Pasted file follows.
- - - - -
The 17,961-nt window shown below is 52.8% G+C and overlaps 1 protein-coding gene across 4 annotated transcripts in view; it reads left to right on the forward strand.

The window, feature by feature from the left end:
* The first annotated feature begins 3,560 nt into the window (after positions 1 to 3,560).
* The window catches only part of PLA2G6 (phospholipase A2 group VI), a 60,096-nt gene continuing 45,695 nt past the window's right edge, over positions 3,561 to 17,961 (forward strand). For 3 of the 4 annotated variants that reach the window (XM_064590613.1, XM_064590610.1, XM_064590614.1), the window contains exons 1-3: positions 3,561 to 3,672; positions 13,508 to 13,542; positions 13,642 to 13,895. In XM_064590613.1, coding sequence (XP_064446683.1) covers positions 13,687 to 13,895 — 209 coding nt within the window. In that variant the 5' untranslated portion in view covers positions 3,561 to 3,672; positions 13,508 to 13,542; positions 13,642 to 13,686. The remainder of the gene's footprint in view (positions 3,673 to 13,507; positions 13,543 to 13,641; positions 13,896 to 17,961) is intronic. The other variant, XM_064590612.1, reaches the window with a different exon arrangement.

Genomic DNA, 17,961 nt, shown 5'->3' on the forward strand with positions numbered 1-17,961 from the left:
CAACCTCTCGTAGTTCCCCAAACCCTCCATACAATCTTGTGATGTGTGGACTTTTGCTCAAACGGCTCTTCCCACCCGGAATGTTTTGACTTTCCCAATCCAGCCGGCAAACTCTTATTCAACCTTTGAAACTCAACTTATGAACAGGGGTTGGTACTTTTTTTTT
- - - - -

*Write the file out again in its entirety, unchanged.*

The 17,961-nt window shown below is 52.8% G+C and overlaps 1 protein-coding gene across 4 annotated transcripts in view; it reads left to right on the forward strand.

The window, feature by feature from the left end:
* The first annotated feature begins 3,560 nt into the window (after positions 1 to 3,560).
* The window catches only part of PLA2G6 (phospholipase A2 group VI), a 60,096-nt gene continuing 45,695 nt past the window's right edge, over positions 3,561 to 17,961 (forward strand). For 3 of the 4 annotated variants that reach the window (XM_064590613.1, XM_064590610.1, XM_064590614.1), the window contains exons 1-3: positions 3,561 to 3,672; positions 13,508 to 13,542; positions 13,642 to 13,895. In XM_064590613.1, coding sequence (XP_064446683.1) covers positions 13,687 to 13,895 — 209 coding nt within the window. In that variant the 5' untranslated portion in view covers positions 3,561 to 3,672; positions 13,508 to 13,542; positions 13,642 to 13,686. The remainder of the gene's footprint in view (positions 3,673 to 13,507; positions 13,543 to 13,641; positions 13,896 to 17,961) is intronic. The other variant, XM_064590612.1, reaches the window with a different exon arrangement.

Genomic DNA, 17,961 nt, shown 5'->3' on the forward strand with positions numbered 1-17,961 from the left:
CAACCTCTCGTAGTTCCCCAAACCCTCCATACAATCTTGTGATGTGTGGACTTTTGCTCAAACGGCTCTTCCCACCCGGAATGTTTTGACTTTCCCAATCCAGCCGGCAAACTCTTATTCAACCTTTGAAACTCAACTTATGAACAGGGGTTGGTACTTTTTTTTT